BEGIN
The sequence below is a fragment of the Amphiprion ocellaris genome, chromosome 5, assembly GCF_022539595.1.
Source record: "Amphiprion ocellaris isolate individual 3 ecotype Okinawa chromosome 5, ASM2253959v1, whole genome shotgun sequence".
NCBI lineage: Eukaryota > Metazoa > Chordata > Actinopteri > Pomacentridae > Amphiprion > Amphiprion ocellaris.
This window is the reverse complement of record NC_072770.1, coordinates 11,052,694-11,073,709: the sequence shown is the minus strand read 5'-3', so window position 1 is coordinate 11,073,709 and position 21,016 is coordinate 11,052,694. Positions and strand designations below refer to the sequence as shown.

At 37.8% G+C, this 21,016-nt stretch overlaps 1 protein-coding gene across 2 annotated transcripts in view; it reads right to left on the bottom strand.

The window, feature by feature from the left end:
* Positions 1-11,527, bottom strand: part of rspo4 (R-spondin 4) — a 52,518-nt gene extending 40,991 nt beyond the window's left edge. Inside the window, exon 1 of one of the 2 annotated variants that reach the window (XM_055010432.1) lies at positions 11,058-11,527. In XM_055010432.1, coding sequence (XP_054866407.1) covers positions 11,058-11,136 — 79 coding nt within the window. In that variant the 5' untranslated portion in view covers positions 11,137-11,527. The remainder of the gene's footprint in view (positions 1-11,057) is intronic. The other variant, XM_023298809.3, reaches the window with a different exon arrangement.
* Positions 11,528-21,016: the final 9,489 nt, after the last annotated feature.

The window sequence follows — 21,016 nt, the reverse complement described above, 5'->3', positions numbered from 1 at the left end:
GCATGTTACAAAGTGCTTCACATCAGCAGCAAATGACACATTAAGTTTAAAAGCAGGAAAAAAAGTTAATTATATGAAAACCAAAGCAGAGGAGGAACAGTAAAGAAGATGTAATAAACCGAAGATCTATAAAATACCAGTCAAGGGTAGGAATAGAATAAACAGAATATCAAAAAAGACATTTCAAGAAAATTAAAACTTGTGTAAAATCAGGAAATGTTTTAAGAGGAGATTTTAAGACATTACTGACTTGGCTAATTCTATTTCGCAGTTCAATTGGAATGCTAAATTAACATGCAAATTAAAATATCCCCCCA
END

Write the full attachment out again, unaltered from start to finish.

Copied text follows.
The sequence below is a fragment of the Amphiprion ocellaris genome, chromosome 5, assembly GCF_022539595.1.
Source record: "Amphiprion ocellaris isolate individual 3 ecotype Okinawa chromosome 5, ASM2253959v1, whole genome shotgun sequence".
NCBI lineage: Eukaryota > Metazoa > Chordata > Actinopteri > Pomacentridae > Amphiprion > Amphiprion ocellaris.
This window is the reverse complement of record NC_072770.1, coordinates 11,052,694-11,073,709: the sequence shown is the minus strand read 5'-3', so window position 1 is coordinate 11,073,709 and position 21,016 is coordinate 11,052,694. Positions and strand designations below refer to the sequence as shown.

At 37.8% G+C, this 21,016-nt stretch overlaps 1 protein-coding gene across 2 annotated transcripts in view; it reads right to left on the bottom strand.

The window, feature by feature from the left end:
* Positions 1-11,527, bottom strand: part of rspo4 (R-spondin 4) — a 52,518-nt gene extending 40,991 nt beyond the window's left edge. Inside the window, exon 1 of one of the 2 annotated variants that reach the window (XM_055010432.1) lies at positions 11,058-11,527. In XM_055010432.1, coding sequence (XP_054866407.1) covers positions 11,058-11,136 — 79 coding nt within the window. In that variant the 5' untranslated portion in view covers positions 11,137-11,527. The remainder of the gene's footprint in view (positions 1-11,057) is intronic. The other variant, XM_023298809.3, reaches the window with a different exon arrangement.
* Positions 11,528-21,016: the final 9,489 nt, after the last annotated feature.

The window sequence follows — 21,016 nt, the reverse complement described above, 5'->3', positions numbered from 1 at the left end:
GCATGTTACAAAGTGCTTCACATCAGCAGCAAATGACACATTAAGTTTAAAAGCAGGAAAAAAAGTTAATTATATGAAAACCAAAGCAGAGGAGGAACAGTAAAGAAGATGTAATAAACCGAAGATCTATAAAATACCAGTCAAGGGTAGGAATAGAATAAACAGAATATCAAAAAAGACATTTCAAGAAAATTAAAACTTGTGTAAAATCAGGAAATGTTTTAAGAGGAGATTTTAAGACATTACTGACTTGGCTAATTCTATTTCGCAGTTCAATTGGAATGCTAAATTAACATGCAAATTAAAATATCCCCCCA